Small poultry farmers grapple with lack of slaughterhouses

Producers in Oregon and beyond can't find places to butcher chickens

  • Alicia and Tyler Jones at work.

    Afton Field Farm
  • Hoop house and chickens at Afton Field Farm in Oregon's Willamette Valley.

    Alice Shelton-Green
  • Afton Field Farm
  • The processing facility at Afton Field Farm is filled with sunlight and fresh air.

    Carla A. Wise

On a brilliant fall day at Afton Field Farm, Tyler Jones shows off his butchering shed. Jones' farm in Oregon's fertile Willamette Valley boasts an overgrown orchard, a rambling farmhouse and sheds filled with freezers. Jones and his crew will butcher and process between 8,000 and 9,000 chickens here this year, but despite the occasional scattered feathers, the butchering shed looks more like a greenhouse, with concrete floors, big windows and a clear plastic roof. Jones built this facility last year as a solution to a serious problem that stymies many small-scale poultry producers in the West: lack of legal and affordable slaughterhouses.

Nearly all the meat and poultry consumed in the U.S. today comes from just four companies that operate their own U.S. Department of Agriculture-inspected slaughterhouses. Of the few remaining USDA-inspected slaughterhouses that serve independent growers, only a handful process poultry. A federal exemption allows farmers who raise 20,000 birds or fewer annually to obtain a state license to butcher their poultry themselves and bypass USDA inspection. But that option is costly and time-consuming: The farmer has to navigate complex permitting requirements and meet both state and federal requirements.

The 30-year-old Jones is a leader in the movement for diversified, pasture-based animal farming for local markets. It's an increasingly attractive alternative to factory meat farms and their tremendous environmental and human health costs. But he's had great difficulty getting licensed by the Oregon Department of Agriculture (ODA) to do his own poultry butchering. The regulatory system is designed for large slaughterhouses that process thousands of animals daily. Regulatory compliance is expensive, and state and federal meat-processing laws are interpreted inconsistently. It all makes it hard for Jones and other small farmers to get their birds to local markets.

From the start, Jones planned to get licensed under the 20,000-bird exemption. After spending 2003 as an apprentice with holistic farming guru Joel Salatin, Jones began farming in Corvallis. He built a screened, mostly open-air butchering shed modeled on Salatin's Virginia-licensed facility, with plenty of sunlight and fresh air to make the process more sanitary and less smelly. In 2008, Jones got his license from the ODA, and soon began getting calls from other farmers interested in copying his design, which was inexpensive to build, energy-efficient and pleasant to work in.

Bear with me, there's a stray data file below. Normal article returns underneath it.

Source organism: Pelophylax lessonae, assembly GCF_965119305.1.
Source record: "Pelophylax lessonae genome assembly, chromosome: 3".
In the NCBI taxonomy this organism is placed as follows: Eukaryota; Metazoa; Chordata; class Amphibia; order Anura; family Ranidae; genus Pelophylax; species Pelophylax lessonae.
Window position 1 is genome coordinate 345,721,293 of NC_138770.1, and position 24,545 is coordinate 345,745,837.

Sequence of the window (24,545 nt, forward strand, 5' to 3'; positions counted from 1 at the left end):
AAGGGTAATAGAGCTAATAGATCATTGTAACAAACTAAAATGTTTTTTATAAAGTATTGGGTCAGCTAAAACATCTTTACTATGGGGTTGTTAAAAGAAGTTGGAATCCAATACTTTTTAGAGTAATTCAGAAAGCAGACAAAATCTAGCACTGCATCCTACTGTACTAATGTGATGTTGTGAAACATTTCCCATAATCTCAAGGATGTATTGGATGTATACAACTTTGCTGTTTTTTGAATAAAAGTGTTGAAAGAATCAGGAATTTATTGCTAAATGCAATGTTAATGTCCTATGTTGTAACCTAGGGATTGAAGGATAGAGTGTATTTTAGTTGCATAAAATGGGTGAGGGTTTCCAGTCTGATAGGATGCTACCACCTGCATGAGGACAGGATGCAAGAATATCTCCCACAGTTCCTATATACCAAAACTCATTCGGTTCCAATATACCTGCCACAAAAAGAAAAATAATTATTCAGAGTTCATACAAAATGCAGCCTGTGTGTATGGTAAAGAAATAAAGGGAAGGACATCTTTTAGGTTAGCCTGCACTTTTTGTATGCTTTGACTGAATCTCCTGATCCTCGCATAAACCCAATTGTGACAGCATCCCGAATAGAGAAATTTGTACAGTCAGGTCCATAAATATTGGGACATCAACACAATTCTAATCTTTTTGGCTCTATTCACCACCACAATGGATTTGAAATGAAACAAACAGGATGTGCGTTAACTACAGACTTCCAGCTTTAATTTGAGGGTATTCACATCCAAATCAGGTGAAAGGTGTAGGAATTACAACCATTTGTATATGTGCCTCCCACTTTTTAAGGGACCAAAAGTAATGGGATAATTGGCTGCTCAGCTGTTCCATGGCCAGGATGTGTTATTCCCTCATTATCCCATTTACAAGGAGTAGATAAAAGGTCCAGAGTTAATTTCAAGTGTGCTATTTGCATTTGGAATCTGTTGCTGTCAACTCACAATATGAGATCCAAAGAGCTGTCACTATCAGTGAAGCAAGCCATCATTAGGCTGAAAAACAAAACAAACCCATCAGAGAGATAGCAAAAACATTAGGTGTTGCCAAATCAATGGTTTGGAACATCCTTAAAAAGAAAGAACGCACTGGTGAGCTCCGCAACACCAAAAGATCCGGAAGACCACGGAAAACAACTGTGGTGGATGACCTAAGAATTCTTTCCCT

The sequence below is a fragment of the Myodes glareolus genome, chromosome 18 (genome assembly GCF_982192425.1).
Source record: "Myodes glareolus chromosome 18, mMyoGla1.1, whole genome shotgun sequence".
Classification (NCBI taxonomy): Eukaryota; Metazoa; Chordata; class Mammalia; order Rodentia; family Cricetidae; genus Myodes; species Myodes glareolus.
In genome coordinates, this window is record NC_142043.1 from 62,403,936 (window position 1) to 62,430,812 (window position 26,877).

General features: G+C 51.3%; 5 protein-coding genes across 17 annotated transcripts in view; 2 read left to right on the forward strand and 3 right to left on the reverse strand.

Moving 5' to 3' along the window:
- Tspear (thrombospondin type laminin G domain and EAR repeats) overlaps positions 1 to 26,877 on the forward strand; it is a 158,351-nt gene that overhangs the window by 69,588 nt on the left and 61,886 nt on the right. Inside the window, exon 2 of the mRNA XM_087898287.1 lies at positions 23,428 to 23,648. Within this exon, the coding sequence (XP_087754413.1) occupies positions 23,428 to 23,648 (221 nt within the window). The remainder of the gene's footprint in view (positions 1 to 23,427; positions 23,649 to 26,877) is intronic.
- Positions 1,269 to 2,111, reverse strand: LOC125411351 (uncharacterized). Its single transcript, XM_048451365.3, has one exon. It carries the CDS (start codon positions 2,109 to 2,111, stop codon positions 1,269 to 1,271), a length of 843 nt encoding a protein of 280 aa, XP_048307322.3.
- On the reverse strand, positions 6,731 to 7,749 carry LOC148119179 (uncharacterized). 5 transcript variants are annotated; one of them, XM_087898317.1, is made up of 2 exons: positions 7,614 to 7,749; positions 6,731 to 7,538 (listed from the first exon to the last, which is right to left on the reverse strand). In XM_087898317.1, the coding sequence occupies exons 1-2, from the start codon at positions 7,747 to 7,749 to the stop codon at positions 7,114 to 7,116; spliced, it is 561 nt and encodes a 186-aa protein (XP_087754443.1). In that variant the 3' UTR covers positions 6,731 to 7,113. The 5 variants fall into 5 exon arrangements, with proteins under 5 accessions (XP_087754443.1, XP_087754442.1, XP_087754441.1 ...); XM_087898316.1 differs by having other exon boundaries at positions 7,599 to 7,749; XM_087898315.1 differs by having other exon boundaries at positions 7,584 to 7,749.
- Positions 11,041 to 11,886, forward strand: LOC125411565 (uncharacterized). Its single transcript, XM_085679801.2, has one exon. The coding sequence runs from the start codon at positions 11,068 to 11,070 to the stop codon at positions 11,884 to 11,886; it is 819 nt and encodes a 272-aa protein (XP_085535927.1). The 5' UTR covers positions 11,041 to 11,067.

But the following year, the ODA sent Jones a letter saying that his license had been issued "in error." According to Jim Postlewait, food program manager at the ODA, the U.S. Department of Agriculture informed his agency that it had incorrectly interpreted the 20,000-bird exemption: State-licensed facilities must still comply with federal construction and sanitation requirements, and Jones' butchering shed did not. The ODA then determined that slaughter must be done in a building with washable walls and screened glass windows.

At the time, Jones and his wife were buying a farm and planning to build a new open-air processing facility similar to his existing one. What followed was a prolonged struggle between the farmer and the ODA regulators over the new slaughterhouse's design. Jones eventually compromised by building a shed with huge windows that didn't extend all the way to the floor, a clear roof, and a covered cement-slab porch for butchering outside. He estimates he spent between $20,000 and $25,000 on building materials and equipment. He's glad he fought for his original design, he says; if he hadn't, he'd have spent at least twice as much on a less sanitary and more energy-consuming building.

A certain amount of meat-processing regulation is clearly necessary to protect public health. "Some small poultry producers know how to do it in such a way that they are not going to poison their customers," says Oregon State University researcher Lauren Gwin, co-coordinator of the Niche Meat Processor Assistance Network, a national association that assists small- to mid-sized livestock growers. "(But) regulations need to be written for the lowest common denominator." The cost of compliance can make a small poultry operation unprofitable, though, given the substantial expense of raising birds on pasture-based farms and the limit to how much local consumers will pay. (Pastured chickens cost three to four times what industrially raised chickens do.)

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